We present a legged motion planning approach for quadrupedal locomotion over challenging terrain. We decompose the problem into body action planning and footstep planning. We use a lattice representation together with a set of defined body movement primitives for computing a body action plan. The lattice representation allows us to plan versatile movements that ensure feasibility for every possible plan. To this end, we propose a set of rules that define the footstep search regions and footstep sequence given a body action. We use Anytime Repairing A* (ARA*) search that guarantees bounded suboptimal plans. Our main contribution is a planning approach that generates on-line versatile movements. Experimental trials demonstrate the performance of our planning approach in a set of challenging terrain conditions. The terrain information and plans are computed on-line and on-board.
We present a framework for dynamic quadrupedal locomotion over challenging terrain, where the choice of appropriate footholds is crucial for the success of the behaviour. We build a model of the environment on-line and on-board using an efficient occupancy grid representation. We use Any-time-Repairing A* (ARA*) to search over a tree of possible actions, choose a rough body path and select the locally-best footholds accordingly. We run a n-step lookahead optimization of the body trajectory using a dynamic stability metric, the Zero Moment Point (ZMP), that generates natural dynamic whole-body motions. A combination of floating-base inverse dynamics and virtual model control accurately executes the desired motions on an actively compliant system. Experimental trials show that this framework allows us to traverse terrains at nearly 6 times the speed of our previous work, evaluated over the same set of trials.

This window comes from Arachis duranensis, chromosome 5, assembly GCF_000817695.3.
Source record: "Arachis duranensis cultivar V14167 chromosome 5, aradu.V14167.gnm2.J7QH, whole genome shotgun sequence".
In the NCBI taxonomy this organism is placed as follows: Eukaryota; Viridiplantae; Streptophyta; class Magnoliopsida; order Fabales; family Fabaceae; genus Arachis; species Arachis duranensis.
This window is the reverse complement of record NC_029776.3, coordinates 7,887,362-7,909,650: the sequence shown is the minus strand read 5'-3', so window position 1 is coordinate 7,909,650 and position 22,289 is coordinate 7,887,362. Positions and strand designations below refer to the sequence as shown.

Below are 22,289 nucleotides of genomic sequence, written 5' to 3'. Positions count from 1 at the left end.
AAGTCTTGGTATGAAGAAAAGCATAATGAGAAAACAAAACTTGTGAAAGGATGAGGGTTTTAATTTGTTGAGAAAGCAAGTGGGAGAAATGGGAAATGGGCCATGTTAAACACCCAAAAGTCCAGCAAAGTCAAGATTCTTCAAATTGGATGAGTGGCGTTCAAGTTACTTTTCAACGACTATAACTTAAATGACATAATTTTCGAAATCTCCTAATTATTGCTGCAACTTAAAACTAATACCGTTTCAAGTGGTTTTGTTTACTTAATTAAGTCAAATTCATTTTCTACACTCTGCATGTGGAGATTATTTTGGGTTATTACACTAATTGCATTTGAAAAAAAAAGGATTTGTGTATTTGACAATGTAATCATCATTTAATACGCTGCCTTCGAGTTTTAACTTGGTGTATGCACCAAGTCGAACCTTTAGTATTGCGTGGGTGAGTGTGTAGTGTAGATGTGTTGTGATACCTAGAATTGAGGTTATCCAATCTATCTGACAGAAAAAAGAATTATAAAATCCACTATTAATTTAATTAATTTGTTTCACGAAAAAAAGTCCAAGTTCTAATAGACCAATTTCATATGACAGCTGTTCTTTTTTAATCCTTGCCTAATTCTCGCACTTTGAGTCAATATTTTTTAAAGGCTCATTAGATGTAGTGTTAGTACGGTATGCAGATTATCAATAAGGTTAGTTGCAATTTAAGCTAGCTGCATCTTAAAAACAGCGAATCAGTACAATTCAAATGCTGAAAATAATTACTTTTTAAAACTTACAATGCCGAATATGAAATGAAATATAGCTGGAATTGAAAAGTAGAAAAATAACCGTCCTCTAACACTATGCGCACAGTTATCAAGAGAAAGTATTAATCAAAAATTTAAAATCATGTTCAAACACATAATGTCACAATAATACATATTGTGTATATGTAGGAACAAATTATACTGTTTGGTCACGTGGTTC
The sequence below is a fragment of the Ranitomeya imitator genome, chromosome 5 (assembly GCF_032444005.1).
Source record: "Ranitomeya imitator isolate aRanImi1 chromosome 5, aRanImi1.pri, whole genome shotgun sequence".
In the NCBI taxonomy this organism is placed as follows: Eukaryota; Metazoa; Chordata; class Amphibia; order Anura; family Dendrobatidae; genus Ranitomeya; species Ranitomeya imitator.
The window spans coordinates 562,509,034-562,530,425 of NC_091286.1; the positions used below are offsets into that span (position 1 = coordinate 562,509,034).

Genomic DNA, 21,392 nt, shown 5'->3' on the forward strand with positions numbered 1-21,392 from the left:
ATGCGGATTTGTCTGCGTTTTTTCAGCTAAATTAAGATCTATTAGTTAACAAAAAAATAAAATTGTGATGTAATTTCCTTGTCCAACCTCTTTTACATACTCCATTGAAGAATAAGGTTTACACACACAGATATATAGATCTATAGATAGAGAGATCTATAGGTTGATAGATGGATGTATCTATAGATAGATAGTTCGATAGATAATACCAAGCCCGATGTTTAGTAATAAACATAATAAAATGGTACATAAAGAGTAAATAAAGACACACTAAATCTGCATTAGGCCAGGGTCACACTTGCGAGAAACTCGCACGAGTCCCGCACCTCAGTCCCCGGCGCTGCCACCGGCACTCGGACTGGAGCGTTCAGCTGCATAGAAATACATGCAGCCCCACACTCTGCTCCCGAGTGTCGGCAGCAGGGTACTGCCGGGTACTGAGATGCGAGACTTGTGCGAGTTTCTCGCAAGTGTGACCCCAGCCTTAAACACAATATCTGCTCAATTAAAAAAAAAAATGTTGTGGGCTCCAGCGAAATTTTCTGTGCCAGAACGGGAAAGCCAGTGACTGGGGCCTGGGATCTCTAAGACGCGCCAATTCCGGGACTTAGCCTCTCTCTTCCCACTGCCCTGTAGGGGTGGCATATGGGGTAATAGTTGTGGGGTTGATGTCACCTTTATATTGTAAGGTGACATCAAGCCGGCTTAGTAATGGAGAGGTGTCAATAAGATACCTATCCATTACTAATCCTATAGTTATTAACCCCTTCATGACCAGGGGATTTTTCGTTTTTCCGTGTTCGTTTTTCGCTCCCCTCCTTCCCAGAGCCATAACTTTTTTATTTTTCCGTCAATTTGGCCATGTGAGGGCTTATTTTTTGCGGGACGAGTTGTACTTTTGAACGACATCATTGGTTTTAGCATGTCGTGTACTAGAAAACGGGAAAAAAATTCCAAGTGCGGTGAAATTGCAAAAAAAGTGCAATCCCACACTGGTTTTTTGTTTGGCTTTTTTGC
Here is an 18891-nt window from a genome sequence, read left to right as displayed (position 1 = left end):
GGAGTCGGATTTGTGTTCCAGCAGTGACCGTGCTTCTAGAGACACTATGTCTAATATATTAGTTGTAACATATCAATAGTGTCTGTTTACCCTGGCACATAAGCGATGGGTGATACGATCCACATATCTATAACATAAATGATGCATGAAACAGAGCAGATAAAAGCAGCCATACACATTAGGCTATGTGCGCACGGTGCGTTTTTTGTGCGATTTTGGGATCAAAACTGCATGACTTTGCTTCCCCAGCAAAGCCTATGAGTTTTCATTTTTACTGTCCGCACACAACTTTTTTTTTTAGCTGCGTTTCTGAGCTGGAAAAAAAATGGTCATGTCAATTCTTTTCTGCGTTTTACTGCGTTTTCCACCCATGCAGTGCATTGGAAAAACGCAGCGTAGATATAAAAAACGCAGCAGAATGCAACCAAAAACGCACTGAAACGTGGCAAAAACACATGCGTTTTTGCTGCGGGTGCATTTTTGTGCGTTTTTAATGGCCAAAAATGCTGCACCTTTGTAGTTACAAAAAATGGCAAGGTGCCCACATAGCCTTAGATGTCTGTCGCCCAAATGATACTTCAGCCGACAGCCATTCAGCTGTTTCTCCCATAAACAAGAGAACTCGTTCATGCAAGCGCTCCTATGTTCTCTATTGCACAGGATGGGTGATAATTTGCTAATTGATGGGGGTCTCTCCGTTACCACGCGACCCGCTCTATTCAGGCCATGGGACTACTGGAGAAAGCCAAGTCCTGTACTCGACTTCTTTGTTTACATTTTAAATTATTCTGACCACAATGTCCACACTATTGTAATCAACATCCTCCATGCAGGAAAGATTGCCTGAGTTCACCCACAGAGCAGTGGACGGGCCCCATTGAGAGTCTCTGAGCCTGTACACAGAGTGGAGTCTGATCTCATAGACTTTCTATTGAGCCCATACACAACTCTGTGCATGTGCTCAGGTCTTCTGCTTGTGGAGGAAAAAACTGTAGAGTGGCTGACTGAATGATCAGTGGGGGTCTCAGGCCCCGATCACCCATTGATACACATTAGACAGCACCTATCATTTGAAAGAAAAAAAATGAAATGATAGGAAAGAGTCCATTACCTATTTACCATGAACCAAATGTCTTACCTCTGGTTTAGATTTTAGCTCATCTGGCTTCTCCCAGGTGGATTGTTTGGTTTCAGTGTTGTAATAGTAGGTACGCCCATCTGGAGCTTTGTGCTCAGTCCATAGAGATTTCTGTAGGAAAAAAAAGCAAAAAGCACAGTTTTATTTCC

Fluoroscopic X-ray guidance is a cornerstone for percutaneous orthopaedic surgical procedures. However, two-dimensional observations of the three-dimensional anatomy suffer from the effects of projective simplification. Consequently, many X-ray images from various orientations need to be acquired for the surgeon to accurately assess the spatial relations between the patient's anatomy and the surgical tools. In this paper, we present an on-the-fly surgical support system that provides guidance using augmented reality and can be used in quasi-unprepared operating rooms. The proposed system builds upon a multi-modality marker and simultaneous localization and mapping technique to co-calibrate an optical see-through head mounted display to a C-arm fluoroscopy system. Then, annotations on the 2D X-ray images can be rendered as virtual objects in 3D providing surgical guidance. We quantitatively evaluate the components of the proposed system, and finally, design a feasibility study on a semi-anthropomorphic phantom. The accuracy of our system was comparable to the traditional image-guided technique while substantially reducing the number of acquired X-ray images as well as procedure time. Our promising results encourage further research on the interaction between virtual and real objects, that we believe will directly benefit the proposed method. Further, we would like to explore the capabilities of our on-the-fly augmented reality support system in a larger study directed towards common orthopaedic interventions.